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  • Writer's pictureKaecey McCormick

Harvest of Words: A Poetry Exercise

When I lived on the East Coast, I looked forward to the abundance of fall leaves each year. My girls and I would gather them, creating wreaths, art projects, and holiday decorations.

While the change of the seasons is more subtle here in the Bay Area, there's still a sense of gathering in the air. Despite the warmer-than-usual temperatures this week, pumpkin stands are popping up and the hills are turning red and orange with the setting sun.

It's time for harvest, but the season isn't just about collecting fruits and grains—it can also be a metaphorical process, a "harvest of words," if you will. So this week, let's try a fun, light exercise that mirrors the harvest tradition!

Throughout the month of October, I'll offer several fall-inspired poetry exercises.

Keep in mind that the goal of each of these exercises isn't to create "the perfect poem" (if such a thing even exists!) but rather to enjoy the process of gathering and assembling words. You can always revise, add to, or pare down the results of your exercise later to shape a more polished poem.

Okay, let's get to it!

Steps to Harvest Words

Here's a step-by-step guide to this quick and fun harvest of words poetry exercise.

Step one: Word collection

The first phase of our harvest revolves around gathering. Much like farmers collecting different crops, your task here is to accumulate words and phrases that resonate with the autumn spirit. This step is about opening your senses to the season, immersing yourself in its essence, and picking the words that reflect its beauty and depth.

To that end, spend some time collecting words and phrases that resonate with the essence of fall. Leaf through books, magazines, or even observe your surroundings. Gather words that evoke the colors, scents, feelings, and activities of autumn.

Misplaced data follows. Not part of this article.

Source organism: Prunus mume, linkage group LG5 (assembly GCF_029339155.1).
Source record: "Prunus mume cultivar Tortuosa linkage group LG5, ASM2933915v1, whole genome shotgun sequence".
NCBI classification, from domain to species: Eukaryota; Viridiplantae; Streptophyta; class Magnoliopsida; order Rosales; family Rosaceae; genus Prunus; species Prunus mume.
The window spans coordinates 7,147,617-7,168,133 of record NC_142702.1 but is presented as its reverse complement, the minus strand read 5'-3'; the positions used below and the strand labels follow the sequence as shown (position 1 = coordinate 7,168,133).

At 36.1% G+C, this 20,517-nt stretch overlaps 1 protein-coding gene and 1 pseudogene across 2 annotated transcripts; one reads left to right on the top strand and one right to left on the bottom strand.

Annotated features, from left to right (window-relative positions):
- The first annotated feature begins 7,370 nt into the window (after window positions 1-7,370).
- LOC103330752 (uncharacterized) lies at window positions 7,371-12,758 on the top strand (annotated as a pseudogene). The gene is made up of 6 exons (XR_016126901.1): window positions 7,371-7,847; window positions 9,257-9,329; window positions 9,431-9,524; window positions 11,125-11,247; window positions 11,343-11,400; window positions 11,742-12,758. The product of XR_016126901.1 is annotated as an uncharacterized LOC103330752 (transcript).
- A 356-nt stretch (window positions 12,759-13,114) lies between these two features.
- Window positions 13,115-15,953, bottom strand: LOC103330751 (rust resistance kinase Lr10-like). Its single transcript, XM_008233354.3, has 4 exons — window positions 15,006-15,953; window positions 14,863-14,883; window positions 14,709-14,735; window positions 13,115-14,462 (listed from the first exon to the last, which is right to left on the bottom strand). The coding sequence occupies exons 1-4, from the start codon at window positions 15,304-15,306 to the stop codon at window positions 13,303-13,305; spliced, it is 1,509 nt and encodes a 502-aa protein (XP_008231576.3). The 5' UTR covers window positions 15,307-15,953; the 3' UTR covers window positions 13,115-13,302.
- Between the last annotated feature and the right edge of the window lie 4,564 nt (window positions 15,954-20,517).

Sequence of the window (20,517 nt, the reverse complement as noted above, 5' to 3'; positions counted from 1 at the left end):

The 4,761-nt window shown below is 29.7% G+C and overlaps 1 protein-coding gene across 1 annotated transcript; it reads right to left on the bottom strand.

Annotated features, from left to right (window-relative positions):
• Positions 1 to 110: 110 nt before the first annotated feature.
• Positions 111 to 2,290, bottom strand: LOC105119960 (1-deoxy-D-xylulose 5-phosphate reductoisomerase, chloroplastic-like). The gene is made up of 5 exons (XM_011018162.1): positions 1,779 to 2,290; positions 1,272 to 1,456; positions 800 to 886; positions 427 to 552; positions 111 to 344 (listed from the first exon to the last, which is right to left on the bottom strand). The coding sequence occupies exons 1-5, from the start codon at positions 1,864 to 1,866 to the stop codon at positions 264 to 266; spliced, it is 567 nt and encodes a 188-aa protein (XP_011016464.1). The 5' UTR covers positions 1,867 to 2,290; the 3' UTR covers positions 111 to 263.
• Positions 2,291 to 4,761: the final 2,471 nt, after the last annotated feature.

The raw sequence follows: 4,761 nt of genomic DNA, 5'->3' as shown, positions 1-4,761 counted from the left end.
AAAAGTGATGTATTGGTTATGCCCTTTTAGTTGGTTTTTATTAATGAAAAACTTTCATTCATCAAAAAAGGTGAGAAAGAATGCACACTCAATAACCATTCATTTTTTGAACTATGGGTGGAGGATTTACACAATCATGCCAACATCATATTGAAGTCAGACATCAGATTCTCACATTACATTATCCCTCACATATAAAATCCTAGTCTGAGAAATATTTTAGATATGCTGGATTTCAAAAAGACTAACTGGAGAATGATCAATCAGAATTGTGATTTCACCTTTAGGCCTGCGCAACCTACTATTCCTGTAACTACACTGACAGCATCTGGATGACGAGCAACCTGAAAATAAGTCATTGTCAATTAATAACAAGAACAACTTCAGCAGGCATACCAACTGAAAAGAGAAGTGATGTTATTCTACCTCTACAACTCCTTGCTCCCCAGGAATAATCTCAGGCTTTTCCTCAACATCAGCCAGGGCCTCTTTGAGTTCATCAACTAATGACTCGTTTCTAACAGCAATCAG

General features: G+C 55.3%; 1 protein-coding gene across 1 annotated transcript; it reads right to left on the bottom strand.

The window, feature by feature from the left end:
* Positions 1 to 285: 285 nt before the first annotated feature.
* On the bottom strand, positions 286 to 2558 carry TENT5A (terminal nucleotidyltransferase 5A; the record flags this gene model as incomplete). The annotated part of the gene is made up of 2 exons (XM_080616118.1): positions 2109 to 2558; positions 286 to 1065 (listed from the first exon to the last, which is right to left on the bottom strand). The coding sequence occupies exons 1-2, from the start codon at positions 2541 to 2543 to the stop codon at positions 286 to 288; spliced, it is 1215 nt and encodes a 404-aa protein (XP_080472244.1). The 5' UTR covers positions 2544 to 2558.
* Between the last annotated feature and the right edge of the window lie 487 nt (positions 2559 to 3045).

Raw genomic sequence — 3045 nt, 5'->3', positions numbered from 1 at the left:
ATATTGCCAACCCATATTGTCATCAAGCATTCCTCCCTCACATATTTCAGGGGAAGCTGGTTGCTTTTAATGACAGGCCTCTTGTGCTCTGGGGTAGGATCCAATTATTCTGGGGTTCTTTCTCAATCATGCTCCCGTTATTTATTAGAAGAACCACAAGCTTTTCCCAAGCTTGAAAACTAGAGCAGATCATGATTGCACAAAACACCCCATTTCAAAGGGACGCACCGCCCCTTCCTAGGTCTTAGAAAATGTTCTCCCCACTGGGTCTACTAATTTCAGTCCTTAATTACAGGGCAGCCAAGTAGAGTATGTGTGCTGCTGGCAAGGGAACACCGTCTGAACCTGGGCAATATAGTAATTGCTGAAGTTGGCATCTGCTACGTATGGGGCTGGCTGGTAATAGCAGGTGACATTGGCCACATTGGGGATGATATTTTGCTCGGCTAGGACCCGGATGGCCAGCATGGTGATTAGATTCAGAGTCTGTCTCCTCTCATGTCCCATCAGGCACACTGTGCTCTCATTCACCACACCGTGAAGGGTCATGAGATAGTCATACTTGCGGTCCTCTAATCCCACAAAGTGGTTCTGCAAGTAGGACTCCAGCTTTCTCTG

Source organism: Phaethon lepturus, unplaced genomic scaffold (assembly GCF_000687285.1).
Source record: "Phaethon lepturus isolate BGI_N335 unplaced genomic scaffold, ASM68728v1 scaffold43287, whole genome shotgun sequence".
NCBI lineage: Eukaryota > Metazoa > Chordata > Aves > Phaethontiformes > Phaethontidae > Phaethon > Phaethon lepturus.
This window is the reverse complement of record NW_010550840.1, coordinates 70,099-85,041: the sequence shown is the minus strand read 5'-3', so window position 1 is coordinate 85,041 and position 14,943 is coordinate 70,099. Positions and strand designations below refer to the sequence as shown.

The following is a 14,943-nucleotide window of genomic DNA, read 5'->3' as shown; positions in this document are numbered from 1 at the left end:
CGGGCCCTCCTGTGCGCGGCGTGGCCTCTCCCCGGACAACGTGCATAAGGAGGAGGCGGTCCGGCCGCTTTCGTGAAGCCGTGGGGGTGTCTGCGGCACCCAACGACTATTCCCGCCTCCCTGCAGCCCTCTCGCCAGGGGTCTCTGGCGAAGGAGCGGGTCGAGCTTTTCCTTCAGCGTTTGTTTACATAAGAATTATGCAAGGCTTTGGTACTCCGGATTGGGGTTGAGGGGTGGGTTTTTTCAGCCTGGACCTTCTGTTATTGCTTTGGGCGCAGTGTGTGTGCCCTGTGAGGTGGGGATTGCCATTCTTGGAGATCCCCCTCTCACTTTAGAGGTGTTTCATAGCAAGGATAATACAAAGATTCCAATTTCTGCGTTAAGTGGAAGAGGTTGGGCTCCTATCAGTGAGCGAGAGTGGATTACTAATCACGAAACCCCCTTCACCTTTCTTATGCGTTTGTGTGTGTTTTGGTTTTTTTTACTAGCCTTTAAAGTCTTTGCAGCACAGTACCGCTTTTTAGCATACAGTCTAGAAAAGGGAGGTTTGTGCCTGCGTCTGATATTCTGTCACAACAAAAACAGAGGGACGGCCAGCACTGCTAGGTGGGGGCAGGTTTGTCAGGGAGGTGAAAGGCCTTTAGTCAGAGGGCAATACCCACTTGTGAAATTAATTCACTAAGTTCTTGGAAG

Step two: Assemble your word harvest

With your collection in hand, the next step is to think about organization. This is your moment to review, sort, and appreciate the bounty of words you’ve harvested, preparing them for the crafting process. Here, you’ll create a rich and varied bank of words, a toolbox ready for the poetic construction ahead.

Create a bank or a “harvest basket” of the words and phrases you've collected. It should be abundant, with a variety of terms that reflect the multifaceted nature of the season. Consider your senses, and if you don't have words that reflect each, go back to step one with eye toward the "missing" sense.

Step three: Craft your poem draft

Now, the true crafting begins. Here’s where inspiration meets craft, and your words come together to form a poem. With your harvested words serving as your palette, your task is to weave them into a tapestry that tells a story, paints a picture, or expresses some emotional experience. You might consider tying this into the autumn season.

Using only the words in your harvest basket, compose a poem. Allow the words to guide you, to mix and match until they sit right with one another, forming lines that are evocative and true to the essence of what you're hoping to convey. Add "small words" as needed (articles, pronouns, etc.).

For added inspiration, consider reading classic autumn poems like Robert Frost’s “After Apple-Picking” or John Keats’ “To Autumn.”

Remember to have fun! Instead of focusing on the finished produce, keep in mind that this is an exercise—the goal is to uncover some interesting material you can later shape into a finished poem. Hold the draft lightly, and remember you can return to it in the future to flesh out the underlying emotions you're hoping to convey.

If you try this exercise, let me know how it goes! I'd love to read your words and hear about your writing experience.

Happy harvesting, and happy writing!


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